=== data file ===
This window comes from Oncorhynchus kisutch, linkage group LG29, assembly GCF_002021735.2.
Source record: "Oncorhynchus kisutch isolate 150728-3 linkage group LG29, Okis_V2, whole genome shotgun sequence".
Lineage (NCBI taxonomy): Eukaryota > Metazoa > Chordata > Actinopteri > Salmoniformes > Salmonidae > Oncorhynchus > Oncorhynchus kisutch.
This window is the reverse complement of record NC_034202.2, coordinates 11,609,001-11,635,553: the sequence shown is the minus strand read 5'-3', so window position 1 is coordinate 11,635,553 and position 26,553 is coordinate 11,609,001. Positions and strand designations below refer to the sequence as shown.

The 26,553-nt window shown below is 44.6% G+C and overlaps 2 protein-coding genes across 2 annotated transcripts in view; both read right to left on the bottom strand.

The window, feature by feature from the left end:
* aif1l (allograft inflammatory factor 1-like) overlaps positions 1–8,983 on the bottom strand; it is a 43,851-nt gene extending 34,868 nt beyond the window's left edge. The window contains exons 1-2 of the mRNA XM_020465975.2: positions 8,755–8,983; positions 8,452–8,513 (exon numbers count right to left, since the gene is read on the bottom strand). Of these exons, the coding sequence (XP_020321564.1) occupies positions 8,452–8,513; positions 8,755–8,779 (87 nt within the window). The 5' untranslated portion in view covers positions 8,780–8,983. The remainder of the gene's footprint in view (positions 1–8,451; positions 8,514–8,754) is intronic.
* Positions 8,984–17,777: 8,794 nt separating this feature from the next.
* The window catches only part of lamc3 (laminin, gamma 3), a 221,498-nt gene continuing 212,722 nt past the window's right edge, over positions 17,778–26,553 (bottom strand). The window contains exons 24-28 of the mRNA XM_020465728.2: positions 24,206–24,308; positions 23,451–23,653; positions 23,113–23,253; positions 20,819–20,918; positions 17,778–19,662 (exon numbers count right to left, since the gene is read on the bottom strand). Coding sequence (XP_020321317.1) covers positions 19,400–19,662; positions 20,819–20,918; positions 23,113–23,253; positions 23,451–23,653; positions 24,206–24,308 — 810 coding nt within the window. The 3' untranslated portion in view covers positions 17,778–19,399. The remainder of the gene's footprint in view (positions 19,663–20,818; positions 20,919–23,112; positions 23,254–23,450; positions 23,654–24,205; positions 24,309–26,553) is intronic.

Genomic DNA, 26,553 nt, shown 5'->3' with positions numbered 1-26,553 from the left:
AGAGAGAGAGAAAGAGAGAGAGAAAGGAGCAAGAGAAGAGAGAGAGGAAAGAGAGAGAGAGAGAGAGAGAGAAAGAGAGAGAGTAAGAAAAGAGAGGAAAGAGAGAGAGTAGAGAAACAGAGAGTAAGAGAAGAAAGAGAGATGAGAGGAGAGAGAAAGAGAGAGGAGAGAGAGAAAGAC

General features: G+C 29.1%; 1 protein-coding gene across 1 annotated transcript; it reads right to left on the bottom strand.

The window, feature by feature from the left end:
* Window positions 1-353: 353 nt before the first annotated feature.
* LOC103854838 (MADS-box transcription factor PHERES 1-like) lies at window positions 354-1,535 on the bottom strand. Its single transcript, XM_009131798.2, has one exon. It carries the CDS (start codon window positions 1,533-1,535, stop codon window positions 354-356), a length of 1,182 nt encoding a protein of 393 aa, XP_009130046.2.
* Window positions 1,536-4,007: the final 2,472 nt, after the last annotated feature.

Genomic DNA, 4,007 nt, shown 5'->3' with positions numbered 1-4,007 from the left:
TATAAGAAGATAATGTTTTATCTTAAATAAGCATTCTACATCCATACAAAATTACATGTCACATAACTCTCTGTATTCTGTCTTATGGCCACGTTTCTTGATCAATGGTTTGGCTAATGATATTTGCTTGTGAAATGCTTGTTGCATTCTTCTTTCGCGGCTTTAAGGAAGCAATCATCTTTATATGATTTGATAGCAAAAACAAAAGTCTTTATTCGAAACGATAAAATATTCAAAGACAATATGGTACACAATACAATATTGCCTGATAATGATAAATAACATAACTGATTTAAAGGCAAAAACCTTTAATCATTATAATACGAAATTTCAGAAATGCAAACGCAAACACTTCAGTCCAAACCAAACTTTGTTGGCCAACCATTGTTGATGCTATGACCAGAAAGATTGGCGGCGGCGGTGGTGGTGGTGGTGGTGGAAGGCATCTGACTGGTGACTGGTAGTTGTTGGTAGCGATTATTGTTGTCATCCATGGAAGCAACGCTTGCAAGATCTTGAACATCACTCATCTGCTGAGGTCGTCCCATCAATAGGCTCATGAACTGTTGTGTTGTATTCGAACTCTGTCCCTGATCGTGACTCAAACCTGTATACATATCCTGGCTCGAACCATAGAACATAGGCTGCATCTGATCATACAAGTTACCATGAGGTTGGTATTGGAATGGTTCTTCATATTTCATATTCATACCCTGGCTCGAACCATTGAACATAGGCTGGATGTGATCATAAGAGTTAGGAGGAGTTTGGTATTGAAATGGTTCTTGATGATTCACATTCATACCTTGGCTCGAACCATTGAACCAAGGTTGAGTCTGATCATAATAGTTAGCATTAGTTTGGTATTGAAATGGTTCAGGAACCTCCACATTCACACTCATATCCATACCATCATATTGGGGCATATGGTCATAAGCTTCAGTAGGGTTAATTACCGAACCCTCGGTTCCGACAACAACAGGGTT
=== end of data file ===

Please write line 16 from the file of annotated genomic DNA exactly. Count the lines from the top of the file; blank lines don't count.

* Window positions 1,536-4,007: the final 2,472 nt, after the last annotated feature.